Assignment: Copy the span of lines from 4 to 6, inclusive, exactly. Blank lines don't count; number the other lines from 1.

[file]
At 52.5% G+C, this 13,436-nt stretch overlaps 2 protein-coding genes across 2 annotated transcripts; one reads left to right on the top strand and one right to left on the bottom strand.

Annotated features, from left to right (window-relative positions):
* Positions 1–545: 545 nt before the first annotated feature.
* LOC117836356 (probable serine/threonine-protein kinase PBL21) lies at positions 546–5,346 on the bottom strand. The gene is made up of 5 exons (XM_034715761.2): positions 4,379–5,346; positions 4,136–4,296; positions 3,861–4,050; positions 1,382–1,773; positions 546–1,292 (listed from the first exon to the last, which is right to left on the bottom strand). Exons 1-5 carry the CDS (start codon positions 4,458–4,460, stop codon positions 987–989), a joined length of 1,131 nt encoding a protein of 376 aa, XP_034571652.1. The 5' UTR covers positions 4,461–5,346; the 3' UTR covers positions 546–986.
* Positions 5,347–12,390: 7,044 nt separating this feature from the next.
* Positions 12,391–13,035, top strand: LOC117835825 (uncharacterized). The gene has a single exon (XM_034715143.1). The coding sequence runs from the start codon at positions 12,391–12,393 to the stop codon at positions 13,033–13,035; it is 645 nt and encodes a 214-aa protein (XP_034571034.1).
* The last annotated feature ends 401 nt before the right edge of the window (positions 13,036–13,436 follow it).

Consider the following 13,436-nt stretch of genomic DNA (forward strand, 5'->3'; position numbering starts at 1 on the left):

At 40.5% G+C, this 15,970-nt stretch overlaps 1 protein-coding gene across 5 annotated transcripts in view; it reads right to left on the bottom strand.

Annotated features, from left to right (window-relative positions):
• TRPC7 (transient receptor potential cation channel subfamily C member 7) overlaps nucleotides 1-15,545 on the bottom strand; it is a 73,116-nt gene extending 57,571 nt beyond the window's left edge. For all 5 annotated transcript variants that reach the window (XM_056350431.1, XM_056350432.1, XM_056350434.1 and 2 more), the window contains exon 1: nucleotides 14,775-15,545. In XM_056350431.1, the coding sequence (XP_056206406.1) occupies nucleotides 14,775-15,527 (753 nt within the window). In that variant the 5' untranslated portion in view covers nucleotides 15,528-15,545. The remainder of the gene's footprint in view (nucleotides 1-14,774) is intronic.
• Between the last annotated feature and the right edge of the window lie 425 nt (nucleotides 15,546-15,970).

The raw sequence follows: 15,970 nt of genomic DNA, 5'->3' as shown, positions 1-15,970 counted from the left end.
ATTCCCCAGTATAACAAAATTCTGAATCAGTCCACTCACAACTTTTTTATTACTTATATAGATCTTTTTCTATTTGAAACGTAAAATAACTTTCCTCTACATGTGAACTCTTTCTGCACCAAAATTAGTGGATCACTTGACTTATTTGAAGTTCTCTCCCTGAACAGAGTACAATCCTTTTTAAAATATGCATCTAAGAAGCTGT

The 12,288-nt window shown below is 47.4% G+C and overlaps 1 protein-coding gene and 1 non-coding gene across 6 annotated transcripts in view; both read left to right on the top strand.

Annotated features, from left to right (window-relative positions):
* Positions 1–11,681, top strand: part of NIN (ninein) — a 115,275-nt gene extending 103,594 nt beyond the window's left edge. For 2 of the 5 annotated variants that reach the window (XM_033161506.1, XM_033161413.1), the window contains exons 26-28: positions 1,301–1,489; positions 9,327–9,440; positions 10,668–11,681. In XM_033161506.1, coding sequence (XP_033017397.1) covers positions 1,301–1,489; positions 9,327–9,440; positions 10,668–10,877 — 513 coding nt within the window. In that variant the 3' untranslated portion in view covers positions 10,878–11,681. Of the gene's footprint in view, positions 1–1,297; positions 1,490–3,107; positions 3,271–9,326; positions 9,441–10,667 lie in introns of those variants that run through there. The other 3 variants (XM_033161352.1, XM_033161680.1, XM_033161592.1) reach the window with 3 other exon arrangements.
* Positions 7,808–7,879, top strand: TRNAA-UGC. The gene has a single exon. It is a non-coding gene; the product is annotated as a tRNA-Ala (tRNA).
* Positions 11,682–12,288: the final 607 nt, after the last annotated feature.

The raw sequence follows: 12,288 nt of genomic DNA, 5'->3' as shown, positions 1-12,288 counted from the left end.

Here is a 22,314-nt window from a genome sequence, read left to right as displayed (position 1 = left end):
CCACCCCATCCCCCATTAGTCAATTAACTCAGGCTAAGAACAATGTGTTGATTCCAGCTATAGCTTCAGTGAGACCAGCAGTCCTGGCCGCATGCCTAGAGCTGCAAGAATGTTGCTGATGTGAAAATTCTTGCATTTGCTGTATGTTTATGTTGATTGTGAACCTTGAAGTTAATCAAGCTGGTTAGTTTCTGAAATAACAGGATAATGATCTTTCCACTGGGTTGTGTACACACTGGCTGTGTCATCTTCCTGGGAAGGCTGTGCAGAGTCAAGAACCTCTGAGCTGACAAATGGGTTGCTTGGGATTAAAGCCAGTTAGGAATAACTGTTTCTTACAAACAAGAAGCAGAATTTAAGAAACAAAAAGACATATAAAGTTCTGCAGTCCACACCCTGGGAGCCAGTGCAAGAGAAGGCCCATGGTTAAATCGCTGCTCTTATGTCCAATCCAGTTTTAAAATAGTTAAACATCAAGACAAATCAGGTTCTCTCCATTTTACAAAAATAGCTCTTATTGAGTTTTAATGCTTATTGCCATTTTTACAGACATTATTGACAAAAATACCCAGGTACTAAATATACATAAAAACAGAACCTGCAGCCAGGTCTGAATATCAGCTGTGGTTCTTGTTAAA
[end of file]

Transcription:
* LOC117836356 (probable serine/threonine-protein kinase PBL21) lies at positions 546–5,346 on the bottom strand. The gene is made up of 5 exons (XM_034715761.2): positions 4,379–5,346; positions 4,136–4,296; positions 3,861–4,050; positions 1,382–1,773; positions 546–1,292 (listed from the first exon to the last, which is right to left on the bottom strand). Exons 1-5 carry the CDS (start codon positions 4,458–4,460, stop codon positions 987–989), a joined length of 1,131 nt encoding a protein of 376 aa, XP_034571652.1. The 5' UTR covers positions 4,461–5,346; the 3' UTR covers positions 546–986.
* Positions 5,347–12,390: 7,044 nt separating this feature from the next.
* Positions 12,391–13,035, top strand: LOC117835825 (uncharacterized). The gene has a single exon (XM_034715143.1). The coding sequence runs from the start codon at positions 12,391–12,393 to the stop codon at positions 13,033–13,035; it is 645 nt and encodes a 214-aa protein (XP_034571034.1).